When looking for preschool or kindergarten for your child, you can look for play-based options. If they are in a kindergarten that follows Common Core standards, you can look for ways to balance that out at home with lots of child-directed free play. You can create a literacy-rich home environment without pushing reading. If your child is ready to read young, they will do so. If they’re not ready, they won’t feel stressed or stupid.

If you are the parent of a toddler, don’t feel any pressure to teach your child to read. But, you can create an environment full of literacy materials that show reading is exciting and fun.Read my ideas on this or follow this lead:

[In play-based settings] Teachers employ many strategies to expose children to rich oral language and print —without bombarding or overwhelming the child. These may include telling stories, reading picture books and big books, singing songs and reciting poems, reading from posted charts (using pointers to read along), drawing and writing with invented and conventional spellings, taking dictation from children, and helping children write their own stories. In organic and meaningful ways, teachers often use print — labeling block structures, cubbies, and interest areas, writing recipes, transcribing the children’s stories, and making charts for attendance or classroom jobs.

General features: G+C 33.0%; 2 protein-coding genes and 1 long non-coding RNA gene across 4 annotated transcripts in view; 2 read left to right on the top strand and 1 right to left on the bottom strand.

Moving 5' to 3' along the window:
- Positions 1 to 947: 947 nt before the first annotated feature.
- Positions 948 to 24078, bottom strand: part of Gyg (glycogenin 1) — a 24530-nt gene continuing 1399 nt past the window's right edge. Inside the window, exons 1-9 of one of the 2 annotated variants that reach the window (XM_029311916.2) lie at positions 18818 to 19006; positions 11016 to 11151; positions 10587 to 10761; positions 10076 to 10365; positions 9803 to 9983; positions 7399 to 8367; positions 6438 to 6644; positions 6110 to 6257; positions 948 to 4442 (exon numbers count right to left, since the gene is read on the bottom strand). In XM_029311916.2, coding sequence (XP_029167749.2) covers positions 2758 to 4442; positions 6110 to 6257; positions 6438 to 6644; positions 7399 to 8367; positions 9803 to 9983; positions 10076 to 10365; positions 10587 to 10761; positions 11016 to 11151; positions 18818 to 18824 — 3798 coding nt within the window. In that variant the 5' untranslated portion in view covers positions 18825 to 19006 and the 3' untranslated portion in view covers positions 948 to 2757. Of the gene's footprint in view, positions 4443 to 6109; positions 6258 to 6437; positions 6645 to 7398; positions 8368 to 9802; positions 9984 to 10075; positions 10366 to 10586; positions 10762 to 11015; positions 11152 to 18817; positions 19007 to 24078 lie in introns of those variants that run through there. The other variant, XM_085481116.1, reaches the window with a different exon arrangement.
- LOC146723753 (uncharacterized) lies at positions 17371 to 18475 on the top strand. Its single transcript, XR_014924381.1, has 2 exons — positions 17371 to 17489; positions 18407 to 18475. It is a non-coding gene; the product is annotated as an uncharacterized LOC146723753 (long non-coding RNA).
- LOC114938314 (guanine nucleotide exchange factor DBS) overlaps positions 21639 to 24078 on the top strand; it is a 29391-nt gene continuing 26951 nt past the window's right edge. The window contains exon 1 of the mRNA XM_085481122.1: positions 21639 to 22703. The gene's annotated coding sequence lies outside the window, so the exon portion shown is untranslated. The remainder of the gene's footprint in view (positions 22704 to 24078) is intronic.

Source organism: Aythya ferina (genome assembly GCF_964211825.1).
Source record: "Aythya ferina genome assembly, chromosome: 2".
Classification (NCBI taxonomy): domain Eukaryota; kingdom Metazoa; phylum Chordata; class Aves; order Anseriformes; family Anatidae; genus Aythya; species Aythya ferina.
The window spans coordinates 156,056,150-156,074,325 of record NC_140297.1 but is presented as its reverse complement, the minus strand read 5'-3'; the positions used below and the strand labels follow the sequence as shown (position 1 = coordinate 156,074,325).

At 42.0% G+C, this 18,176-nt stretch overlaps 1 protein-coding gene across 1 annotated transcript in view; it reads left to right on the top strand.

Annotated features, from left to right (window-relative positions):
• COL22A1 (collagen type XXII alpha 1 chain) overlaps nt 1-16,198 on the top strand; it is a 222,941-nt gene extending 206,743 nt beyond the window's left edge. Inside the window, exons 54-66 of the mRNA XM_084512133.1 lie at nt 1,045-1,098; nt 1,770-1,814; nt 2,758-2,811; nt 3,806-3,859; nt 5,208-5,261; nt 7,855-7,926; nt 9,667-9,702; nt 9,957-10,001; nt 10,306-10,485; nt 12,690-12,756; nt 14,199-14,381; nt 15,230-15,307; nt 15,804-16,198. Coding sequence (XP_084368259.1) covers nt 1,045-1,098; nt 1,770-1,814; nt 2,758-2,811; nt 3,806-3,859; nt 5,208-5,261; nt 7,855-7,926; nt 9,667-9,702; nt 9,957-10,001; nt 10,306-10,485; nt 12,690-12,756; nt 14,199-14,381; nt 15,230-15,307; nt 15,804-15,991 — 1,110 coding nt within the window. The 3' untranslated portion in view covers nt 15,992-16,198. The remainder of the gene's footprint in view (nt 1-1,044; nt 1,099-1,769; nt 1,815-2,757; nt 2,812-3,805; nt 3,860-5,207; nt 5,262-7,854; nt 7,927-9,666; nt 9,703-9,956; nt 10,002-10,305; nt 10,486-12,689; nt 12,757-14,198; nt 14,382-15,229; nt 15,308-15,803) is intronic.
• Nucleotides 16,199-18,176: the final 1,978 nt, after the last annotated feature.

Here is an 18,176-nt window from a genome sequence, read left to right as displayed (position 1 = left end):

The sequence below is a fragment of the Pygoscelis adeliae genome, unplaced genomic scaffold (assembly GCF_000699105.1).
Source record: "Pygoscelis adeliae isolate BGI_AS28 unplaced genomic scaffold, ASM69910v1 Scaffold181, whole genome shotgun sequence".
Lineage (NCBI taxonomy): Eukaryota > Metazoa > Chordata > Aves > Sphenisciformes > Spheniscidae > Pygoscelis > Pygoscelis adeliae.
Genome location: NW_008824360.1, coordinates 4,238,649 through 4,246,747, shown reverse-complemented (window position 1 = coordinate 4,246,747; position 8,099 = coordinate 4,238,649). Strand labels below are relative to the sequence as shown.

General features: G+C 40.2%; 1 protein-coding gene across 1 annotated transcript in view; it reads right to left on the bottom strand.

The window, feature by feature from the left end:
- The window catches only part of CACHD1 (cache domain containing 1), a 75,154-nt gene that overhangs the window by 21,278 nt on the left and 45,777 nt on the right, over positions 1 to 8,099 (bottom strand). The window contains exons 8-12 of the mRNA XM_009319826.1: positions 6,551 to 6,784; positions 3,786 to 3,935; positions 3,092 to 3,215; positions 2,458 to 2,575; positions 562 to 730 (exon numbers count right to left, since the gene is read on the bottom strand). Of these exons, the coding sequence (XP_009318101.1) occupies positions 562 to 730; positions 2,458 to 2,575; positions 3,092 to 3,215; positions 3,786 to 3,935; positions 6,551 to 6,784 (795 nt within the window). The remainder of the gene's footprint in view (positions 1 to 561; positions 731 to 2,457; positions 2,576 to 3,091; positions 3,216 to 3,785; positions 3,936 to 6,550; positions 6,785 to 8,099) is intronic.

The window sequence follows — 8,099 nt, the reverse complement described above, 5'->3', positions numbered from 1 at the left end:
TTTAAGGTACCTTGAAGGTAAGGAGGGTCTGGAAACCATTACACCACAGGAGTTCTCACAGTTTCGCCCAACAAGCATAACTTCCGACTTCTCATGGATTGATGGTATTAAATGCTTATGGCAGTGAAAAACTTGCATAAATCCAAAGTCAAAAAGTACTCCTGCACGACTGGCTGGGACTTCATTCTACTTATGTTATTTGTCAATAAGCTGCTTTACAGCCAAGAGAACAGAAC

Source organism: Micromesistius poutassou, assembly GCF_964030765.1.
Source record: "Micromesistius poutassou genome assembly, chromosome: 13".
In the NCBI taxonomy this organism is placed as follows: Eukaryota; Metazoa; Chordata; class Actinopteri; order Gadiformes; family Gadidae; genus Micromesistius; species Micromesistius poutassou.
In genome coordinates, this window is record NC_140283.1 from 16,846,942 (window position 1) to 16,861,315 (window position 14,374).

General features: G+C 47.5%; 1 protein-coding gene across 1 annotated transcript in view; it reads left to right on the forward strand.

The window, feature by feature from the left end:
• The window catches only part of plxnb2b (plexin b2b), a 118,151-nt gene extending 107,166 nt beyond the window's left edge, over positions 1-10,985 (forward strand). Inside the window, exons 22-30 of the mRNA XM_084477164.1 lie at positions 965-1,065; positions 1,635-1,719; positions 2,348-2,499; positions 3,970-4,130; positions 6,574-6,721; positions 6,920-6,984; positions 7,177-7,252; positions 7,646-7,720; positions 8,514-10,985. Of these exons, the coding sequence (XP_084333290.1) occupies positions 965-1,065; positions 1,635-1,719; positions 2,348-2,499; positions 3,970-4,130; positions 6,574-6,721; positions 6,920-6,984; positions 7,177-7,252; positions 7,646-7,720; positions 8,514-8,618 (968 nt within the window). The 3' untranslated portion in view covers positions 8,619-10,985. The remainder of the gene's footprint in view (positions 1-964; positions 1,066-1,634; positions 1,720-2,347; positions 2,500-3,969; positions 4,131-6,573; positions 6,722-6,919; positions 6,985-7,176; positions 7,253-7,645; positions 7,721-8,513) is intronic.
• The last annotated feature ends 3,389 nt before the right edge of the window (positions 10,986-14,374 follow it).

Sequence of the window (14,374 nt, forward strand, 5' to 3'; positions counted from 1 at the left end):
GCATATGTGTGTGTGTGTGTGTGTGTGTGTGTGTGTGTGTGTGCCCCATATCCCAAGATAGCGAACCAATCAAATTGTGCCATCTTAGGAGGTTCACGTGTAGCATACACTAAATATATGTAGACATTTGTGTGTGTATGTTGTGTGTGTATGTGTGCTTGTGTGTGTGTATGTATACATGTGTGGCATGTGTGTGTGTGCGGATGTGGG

photo credit: ThomasLife via photopin cc

Child Development and Early Literacy

[This is my second post on early literacy. Look here for tips on how to get your child excited about reading, and here for how to read to your child, and here for other games and activities that build literacy skills]